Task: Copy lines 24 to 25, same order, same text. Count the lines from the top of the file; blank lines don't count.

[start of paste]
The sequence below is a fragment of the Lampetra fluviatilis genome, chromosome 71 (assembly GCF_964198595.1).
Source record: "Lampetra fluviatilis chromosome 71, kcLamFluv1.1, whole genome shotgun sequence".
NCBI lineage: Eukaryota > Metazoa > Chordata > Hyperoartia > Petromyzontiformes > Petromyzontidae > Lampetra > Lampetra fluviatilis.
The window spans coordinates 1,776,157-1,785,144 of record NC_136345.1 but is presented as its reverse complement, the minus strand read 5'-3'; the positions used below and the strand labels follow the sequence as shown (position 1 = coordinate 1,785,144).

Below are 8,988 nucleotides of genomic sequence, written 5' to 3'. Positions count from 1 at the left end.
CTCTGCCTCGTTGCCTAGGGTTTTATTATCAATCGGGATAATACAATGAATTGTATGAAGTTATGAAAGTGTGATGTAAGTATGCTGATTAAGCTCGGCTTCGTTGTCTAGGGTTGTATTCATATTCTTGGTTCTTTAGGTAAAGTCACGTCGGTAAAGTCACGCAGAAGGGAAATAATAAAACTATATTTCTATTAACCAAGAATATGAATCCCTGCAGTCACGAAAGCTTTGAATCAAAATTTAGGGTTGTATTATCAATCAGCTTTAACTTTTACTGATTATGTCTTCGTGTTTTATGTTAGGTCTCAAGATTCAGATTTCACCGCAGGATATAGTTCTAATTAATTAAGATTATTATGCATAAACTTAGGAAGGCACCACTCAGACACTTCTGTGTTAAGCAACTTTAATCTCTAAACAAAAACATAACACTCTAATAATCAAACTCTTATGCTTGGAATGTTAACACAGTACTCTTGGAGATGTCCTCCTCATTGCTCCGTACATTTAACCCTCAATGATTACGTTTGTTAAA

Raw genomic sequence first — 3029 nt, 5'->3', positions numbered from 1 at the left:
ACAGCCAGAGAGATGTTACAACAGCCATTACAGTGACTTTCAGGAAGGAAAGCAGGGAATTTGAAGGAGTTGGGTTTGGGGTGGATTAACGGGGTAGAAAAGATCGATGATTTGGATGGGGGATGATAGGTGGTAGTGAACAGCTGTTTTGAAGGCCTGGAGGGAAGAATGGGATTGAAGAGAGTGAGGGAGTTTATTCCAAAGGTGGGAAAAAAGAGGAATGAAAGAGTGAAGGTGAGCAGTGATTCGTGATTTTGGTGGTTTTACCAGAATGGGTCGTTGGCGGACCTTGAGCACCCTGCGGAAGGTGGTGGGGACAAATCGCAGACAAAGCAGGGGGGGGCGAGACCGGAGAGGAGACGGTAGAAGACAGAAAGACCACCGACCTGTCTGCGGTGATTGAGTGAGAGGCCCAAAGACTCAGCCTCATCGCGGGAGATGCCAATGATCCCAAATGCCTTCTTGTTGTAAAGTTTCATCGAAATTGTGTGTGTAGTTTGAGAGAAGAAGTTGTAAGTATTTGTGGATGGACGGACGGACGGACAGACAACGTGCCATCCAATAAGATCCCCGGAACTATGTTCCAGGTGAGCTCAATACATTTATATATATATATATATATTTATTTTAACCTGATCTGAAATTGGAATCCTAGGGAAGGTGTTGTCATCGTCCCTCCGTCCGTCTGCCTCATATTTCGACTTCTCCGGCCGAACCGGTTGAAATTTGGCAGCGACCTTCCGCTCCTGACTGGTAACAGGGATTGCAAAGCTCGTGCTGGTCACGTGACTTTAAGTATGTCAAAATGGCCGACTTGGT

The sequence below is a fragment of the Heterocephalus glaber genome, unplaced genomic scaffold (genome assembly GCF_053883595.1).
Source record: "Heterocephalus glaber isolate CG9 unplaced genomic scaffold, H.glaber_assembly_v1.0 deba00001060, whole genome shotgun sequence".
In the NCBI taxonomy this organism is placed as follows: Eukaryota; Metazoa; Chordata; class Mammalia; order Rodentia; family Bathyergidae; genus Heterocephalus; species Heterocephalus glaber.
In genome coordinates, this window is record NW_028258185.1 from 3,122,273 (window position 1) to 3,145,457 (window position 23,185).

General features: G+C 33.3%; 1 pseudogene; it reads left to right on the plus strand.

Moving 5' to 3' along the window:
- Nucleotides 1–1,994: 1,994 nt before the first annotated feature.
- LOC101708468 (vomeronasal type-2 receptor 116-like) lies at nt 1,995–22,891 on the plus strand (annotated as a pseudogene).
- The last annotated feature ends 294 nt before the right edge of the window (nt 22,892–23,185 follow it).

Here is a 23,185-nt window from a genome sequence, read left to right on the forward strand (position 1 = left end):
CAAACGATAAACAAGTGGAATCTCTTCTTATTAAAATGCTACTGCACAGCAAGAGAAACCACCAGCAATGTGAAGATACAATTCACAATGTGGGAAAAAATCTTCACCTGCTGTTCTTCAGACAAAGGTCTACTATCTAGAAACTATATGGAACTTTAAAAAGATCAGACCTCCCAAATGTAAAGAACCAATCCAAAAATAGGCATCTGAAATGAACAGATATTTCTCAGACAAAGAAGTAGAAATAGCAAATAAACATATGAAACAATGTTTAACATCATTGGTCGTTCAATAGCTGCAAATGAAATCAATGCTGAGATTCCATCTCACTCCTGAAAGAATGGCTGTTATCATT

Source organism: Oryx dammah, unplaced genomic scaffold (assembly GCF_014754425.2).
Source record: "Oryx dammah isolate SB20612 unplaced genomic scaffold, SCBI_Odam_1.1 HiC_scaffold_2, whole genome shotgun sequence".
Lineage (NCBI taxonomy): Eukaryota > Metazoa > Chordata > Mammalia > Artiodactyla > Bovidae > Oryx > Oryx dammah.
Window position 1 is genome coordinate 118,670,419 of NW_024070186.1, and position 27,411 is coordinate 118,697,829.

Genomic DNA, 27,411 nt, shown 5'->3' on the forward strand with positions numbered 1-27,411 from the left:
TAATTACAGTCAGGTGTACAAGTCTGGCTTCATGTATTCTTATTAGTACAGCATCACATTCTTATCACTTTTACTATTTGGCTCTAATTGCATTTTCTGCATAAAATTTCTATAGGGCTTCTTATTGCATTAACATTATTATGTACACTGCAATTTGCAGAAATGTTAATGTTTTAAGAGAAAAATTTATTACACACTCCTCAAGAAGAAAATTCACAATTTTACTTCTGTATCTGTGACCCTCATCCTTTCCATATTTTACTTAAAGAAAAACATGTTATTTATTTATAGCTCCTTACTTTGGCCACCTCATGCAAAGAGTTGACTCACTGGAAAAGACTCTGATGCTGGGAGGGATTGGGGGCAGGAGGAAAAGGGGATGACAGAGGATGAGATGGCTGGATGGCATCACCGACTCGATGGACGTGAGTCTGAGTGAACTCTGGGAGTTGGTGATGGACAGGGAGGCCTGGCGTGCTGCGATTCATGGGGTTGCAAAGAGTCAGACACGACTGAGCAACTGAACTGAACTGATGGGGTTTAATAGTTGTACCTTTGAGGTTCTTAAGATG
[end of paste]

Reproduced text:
Genomic DNA, 27,411 nt, shown 5'->3' on the forward strand with positions numbered 1-27,411 from the left:
TAATTACAGTCAGGTGTACAAGTCTGGCTTCATGTATTCTTATTAGTACAGCATCACATTCTTATCACTTTTACTATTTGGCTCTAATTGCATTTTCTGCATAAAATTTCTATAGGGCTTCTTATTGCATTAACATTATTATGTACACTGCAATTTGCAGAAATGTTAATGTTTTAAGAGAAAAATTTATTACACACTCCTCAAGAAGAAAATTCACAATTTTACTTCTGTATCTGTGACCCTCATCCTTTCCATATTTTACTTAAAGAAAAACATGTTATTTATTTATAGCTCCTTACTTTGGCCACCTCATGCAAAGAGTTGACTCACTGGAAAAGACTCTGATGCTGGGAGGGATTGGGGGCAGGAGGAAAAGGGGATGACAGAGGATGAGATGGCTGGATGGCATCACCGACTCGATGGACGTGAGTCTGAGTGAACTCTGGGAGTTGGTGATGGACAGGGAGGCCTGGCGTGCTGCGATTCATGGGGTTGCAAAGAGTCAGACACGACTGAGCAACTGAACTGAACTGATGGGGTTTAATAGTTGTACCTTTGAGGTTCTTAAGATG